Will gave him a brief, fervent hug in parting, and they had barely separated before El was throwing herself at Will. They clung together for a few long moments, and Will said something to her, his voice too low for anyone else to hear, but El smiled and nodded against his shoulder.

“So,” Nancy said casually from where she was standing at Mike’s side. “Mom and dad-”

“Don't know yet,” Mike cut her off sharply. “And you're not going to tell them.” He watched as her eyebrows pitched, an angry frown half-formed, and he reigned himself in with a sigh. “Please, Nance? I'm just waiting for the right time.”

“I don't think there's a right time for this, Mike,” Nancy replied, but she hugged him anyway, and when they parted El took his arm and pulled him to the front door.

They’d walked more than a quarter mile in complete silence, clasped hands swinging between them, when Mike said, “Hey.”

El cut him a warm but guarded glance, and Mike felt himself shrinking beneath the weight of her gaze. She’d started to relax the longer they’d walked, but her fingers, twined with his own, were clutching at him so desperately that his hand was starting to hurt.

He cleared his throat. “I, uh… I can tell them to back off. With all that - that pregnancy stuff.” El’s face went carefully blank - which was more of a tell than anything else - and her hand slackened in his. Mike rushed to continue, feigning nonchalance and failing miserably. “Not that I think they don't believe us or anything, but I can already see all the jokes coming down the pipeline, an-”

“It's fine,” she said, in a tone that indicated it was clearly anything but.

“I don't mind,” he said gently. “I can just say-”

“Mike,” she cut in again, her voice low and sharp. “It's fine.”

He stopped, and she walked on a few paces before their joined hands halted her as well. Her eyes travelled across the ground between them before she finally looked up at him. He wanted to press the issue, knew he would need to eventually, but instead he pulled her close and wrapped his arms around her shoulders. She was still as stone, and just as quiet, for a few long seconds, but then she exhaled and her arms came up around his waist. She held on tight, burying her face in his t-shirt, and he felt her start to relax again.

“I love you,” he said, because he didn't know what else to do to soothe her. “Sorry.”

She shifted a little, craning her head back to look at him, and her smile, though small, was still enough to drive back the shadows hiding behind her eyes. “You’re just worried. I love you too,” she said softly. Mike returned the smile, and then El was reaching up to thread her fingers through his hair so she could pull him down into a deep kiss.

When they parted, she took his hand again and pulled him along. “Friday?”

“Friday,” he replied, smiling nervously at her. “You got everything?”

“Birth certificate and social security card. You?”

“Birth certificate, driver's license, twelve dollars in cash, every single bond my dad ever bought for me, and the promise of four hours with the station wagon.” Mike made a face. “I have to pick Holly up from swim practice though.”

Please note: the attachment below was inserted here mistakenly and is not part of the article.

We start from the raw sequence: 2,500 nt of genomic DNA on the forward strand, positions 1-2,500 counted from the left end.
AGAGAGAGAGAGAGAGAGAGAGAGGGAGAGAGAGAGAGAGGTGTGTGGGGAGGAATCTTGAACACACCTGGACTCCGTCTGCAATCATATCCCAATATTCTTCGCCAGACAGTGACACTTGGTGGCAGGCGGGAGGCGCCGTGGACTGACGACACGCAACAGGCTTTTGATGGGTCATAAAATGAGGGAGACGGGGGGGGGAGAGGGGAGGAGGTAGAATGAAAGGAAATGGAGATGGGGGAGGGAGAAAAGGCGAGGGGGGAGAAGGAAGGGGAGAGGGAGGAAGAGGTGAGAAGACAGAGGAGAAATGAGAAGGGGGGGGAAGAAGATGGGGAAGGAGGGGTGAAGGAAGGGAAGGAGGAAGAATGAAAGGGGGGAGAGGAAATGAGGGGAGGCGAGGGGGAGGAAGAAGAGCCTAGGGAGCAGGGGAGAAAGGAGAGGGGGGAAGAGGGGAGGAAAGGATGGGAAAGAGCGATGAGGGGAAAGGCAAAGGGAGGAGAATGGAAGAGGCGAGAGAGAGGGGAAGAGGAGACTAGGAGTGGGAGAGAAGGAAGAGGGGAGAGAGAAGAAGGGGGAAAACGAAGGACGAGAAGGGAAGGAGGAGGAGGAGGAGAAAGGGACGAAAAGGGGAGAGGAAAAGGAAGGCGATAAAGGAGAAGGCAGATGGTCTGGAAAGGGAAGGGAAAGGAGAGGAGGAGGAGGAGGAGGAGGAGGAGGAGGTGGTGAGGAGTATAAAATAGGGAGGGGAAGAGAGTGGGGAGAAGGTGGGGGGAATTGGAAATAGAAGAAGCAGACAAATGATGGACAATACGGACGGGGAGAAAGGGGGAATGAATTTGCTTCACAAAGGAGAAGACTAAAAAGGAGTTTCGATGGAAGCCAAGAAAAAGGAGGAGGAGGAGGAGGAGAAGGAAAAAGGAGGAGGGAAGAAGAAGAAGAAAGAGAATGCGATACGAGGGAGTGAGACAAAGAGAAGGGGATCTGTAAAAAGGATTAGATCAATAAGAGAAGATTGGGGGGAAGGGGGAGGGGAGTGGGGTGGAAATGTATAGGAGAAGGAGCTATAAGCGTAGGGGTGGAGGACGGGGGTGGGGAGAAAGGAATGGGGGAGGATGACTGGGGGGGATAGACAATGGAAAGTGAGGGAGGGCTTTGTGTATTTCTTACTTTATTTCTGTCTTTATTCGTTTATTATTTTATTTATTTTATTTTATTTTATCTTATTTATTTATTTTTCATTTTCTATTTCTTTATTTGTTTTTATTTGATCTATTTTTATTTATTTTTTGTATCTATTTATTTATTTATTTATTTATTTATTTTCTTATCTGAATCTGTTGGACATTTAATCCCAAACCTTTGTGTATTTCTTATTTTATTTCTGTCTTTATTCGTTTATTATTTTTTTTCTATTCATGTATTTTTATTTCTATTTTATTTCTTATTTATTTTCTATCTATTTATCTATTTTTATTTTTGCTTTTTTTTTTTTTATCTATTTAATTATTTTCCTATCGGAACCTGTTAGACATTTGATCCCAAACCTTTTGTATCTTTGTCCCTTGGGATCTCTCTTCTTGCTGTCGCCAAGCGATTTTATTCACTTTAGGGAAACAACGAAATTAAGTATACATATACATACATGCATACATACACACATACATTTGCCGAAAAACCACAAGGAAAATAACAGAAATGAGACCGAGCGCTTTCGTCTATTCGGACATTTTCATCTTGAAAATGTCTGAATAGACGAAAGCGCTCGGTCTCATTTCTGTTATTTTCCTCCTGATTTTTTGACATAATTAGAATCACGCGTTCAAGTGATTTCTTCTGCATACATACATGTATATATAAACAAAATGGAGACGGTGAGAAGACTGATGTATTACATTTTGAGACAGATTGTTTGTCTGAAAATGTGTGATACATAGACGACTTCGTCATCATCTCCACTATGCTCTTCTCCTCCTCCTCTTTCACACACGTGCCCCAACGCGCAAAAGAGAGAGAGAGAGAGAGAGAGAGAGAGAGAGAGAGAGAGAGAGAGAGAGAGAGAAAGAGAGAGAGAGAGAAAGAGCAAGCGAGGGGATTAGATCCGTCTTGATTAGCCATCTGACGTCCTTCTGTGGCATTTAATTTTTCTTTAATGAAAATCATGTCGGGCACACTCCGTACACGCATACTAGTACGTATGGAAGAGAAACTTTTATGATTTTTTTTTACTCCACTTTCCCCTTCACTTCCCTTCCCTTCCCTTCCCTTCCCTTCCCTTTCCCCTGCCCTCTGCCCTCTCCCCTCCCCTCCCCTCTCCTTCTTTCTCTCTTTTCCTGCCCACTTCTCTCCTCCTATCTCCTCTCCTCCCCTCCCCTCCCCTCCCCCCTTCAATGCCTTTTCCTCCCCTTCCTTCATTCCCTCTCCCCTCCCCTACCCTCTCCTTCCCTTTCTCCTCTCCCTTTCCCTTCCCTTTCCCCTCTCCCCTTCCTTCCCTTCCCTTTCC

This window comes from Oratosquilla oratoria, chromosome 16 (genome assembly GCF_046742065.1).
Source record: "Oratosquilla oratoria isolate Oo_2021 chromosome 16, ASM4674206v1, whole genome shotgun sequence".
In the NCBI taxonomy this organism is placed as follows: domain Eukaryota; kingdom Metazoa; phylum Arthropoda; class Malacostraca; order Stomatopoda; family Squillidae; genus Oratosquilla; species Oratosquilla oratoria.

El turned away, looking out into the woods as they walked. “I feel bad.”

“About Holly?” Mike asked. She nodded and he sighed, squeezing her hand a little. “Yeah, me too.”

“I understand,” El started before pausing to gather her words. She blew a frustrated breath out of her mouth, hard enough to ruffle her bangs. “I know why we can’t tell her yet, but it feels… wrong. She loves you.”

“She loves you too,” he said. For a few long moments the only sound was gravel churning under their feet, until Mike continued, “Maybe in twenty years we can ask her to be a flower girl at our vow renewal.”

“She’ll be twenty-nine,” El said, confused.

“Yeah she will.”

“Flower girls are usually… girls.”

Mike smiled. “Uh-huh.”

“Well, I’m sure she’ll love it anyways”


The week passed in the blink of an eye - which El found very suspicious, especially with the sudden absence of class - and before she knew it Friday had rolled around. Hopper had left for work, calling goodbye through her closed bedroom door, and after lunch Mike had been on the doorstep. He’d grabbed the documents he needed for the license, kissed her until she was a trembling mess, and taken off before she could coax him inside.

Then she’d made herself a cup of tea, thrown on some shorts and a t-shirt under the guise of getting dressed, and called the station. She’d been planning to leave a message with Flo, but Hopper had still been in the office, so she’d been put through right away. She almost never called Hopper at work, so Flo must have told him who was on the line because he picked up after barely half a ring.

“You okay?” he asked, voice gruff but just a tad breathless. El could picture the thinly veiled look of concern he was probably wearing.

“Fine,” she said, “but we need to talk.” He took a breath, clearly intending to speak, but El hurried on. “Important, but not an emergency. Be on time, please?”

There was silence on the other end of the line, and El knew they were both remembering the last time she'd made this request. She'd been frantic, then, and dangerously close to the tipping point where all the wonderful words she'd learned would flee, leaving her mute and powerless. She was calm now, and confident, and hoped he'd heard both those things in her voice.

(“On time” meant usually before 7:00 but almost always by 7:30 on Fridays, barring emergencies. Hop liked to rest up before the weekend, because it was almost guaranteed he'd be out past midnight on most Saturdays. El still wasn't sure what it was about the weekend that encouraged people to be stupid about breaking the law, but it was a universal constant, like death and taxes - or so Hopper had told her.)

“Sure,” he said after a beat. “I'll try my damnedest. You want me to pick up something for dinner?”